On appeal from Final Decision of the Department of the Public Advocate, Division of Rate Counsel.
Before Judges Petrella, Havey and Cuff.
The opinion of the court was delivered by
The issue in this case is whether the Bergen County Utilities Authority (the BCUA) is responsible for fees and expenses assessed by the Division of Rate Counsel in the Department of the Public Advocate (Rate Counsel).*fn1
The BCUA did not contest Rate Counsel's right to intervene in the rate-setting proceedings. Rather, it argues that Rate Counsel is not entitled to assess legal fees and expenses against it under N.J.S.A. 52:27E-19a because its March 1991 petition "sought no change in services whatsoever, and was expressly limited to approval of its proposed rate reduction. "
The Bergen County Board of Chosen Freeholders created the BCUA on March 23, 1978, to provide Bergen County certain water, sewer, and solid waste services. The BCUA has provided solid waste services and facilities since January 2, 1981. Its operations are subject to the New Jersey Solid Waste Management Act (N.J.S.A. 13:1E-1 to -207) and certain solid waste management plans adopted for the county's district.
On February 11, 1991, the BCUA filed (as required by N.J.S.A. 48:13A-6 and N.J.S.A. 48:13A-6.2) an application with the Board of Public Utilities (the BPU) for a certificate of public convenience and necessity to operate a solid waste transfer station in North Arlington, New Jersey.*fn2 At the same time, the BCUA also filed its initial tariff or solid waste rate structure.
Thereafter, on May 7, 1991, an Assistant Deputy Public Advocate sent a letter to the BPU with a copy to the BCUA, to inform it that Rate Counsel planned to participate fully in the proceedings regarding the BCUA's application for a certificate of public convenience and permanent rate structure.
The BPU granted the BCUA's request for a certificate on August 16, 1991, and accepted its initial tariff or rate structure on an interim basis, subject to refund based upon further review. On December 24, 1991, the Director of Rate Counsel wrote the Executive Director of the BCUA concerning the same matter and requested him to add another Rate Counsel attorney to the service list.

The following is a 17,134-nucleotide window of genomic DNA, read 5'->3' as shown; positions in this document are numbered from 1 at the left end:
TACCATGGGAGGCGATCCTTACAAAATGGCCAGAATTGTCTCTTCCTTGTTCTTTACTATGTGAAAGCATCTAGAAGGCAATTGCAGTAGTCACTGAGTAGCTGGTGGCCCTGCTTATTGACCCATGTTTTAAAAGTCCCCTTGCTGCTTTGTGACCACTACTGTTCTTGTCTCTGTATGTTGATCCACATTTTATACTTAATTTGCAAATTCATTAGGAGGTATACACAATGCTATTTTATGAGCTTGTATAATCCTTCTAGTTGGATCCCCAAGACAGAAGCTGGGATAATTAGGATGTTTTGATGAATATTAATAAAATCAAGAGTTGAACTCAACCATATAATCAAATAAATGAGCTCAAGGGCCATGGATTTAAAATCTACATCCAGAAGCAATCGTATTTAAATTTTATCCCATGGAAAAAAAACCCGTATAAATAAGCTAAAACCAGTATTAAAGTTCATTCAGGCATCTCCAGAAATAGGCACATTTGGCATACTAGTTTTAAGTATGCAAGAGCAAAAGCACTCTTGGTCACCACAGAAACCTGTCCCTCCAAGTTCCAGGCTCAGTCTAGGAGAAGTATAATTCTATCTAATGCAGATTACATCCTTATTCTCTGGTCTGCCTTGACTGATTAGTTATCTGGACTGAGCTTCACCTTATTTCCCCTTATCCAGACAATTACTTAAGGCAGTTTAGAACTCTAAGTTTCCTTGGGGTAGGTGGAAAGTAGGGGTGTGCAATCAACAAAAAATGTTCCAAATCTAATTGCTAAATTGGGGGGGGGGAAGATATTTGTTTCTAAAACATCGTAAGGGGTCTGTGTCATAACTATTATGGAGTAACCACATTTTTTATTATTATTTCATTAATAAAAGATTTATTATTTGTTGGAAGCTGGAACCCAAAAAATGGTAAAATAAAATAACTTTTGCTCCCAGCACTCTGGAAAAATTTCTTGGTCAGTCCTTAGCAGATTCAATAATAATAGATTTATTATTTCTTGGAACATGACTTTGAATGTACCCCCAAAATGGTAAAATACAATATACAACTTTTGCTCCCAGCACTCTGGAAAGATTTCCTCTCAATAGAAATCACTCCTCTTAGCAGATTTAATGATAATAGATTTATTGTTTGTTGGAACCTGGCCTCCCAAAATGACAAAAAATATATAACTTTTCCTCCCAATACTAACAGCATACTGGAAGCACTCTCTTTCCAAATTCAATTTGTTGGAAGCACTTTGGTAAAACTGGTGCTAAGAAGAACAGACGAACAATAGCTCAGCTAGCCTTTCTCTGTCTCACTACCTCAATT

According to the BCUA, the rate structure accepted by the BPU had been promulgated in January 1990 in accordance with the then applicable rate-setting protocol established by the Municipal and County Utilities Authorities Law, particularly N.J.S.A. 40:14B-23. The "interim" rate structure accepted had already been in effect for nearly nineteen months and remained in effect until May 15, 1993, according to the BCUA. The BCUA points out that during that period "no taxpayer, system user or governmental agency" challenged or contested the reasonableness of its rate structure.
On March 10, 1993, the BCUA petitioned the Department of Environmental Protection and Energy (DEPE) under N.J.S.A. 48:13A-6.2b,*fn3 to decrease its solid waste service rate for municipal waste from $124 to $122 per ton. The BCUA asserts that, at the time, "no change in services were contemplated." As of that time, according to Rate Counsel, neither the BPU nor DEPE had granted final approval of the BCUA's initial rate structure or services.
According to the BCUA, Rate Counsel moved, without objection, on March 29, 1993 to intervene (as of right) in the proceedings relating to BCUA's initial rate scheme and subsequent modification thereto. Rate Counsel states, however, that it "intervened on behalf of the public interest in all the proceedings subsequent to the BCUA's February 11, 1991, application." On May 4, 1993, Rate Counsel again notified the BCUA that it intended to participate in the application and petition process "insofar as changes in rates and/or services of the [BCUA] are at issue." Rate Counsel also advised the BCUA that it would be sending bills for its expenses pursuant to N.J.S.A. 52:27E-19a.
On May 14, 1993, the DEPE ordered the Office of Legal Affairs to transmit the BCUA's application for a certificate of public convenience and necessity, and petition for a decrease in rates, to the Office of Administrative Law (the OAL) for consolidation and a full hearing, ...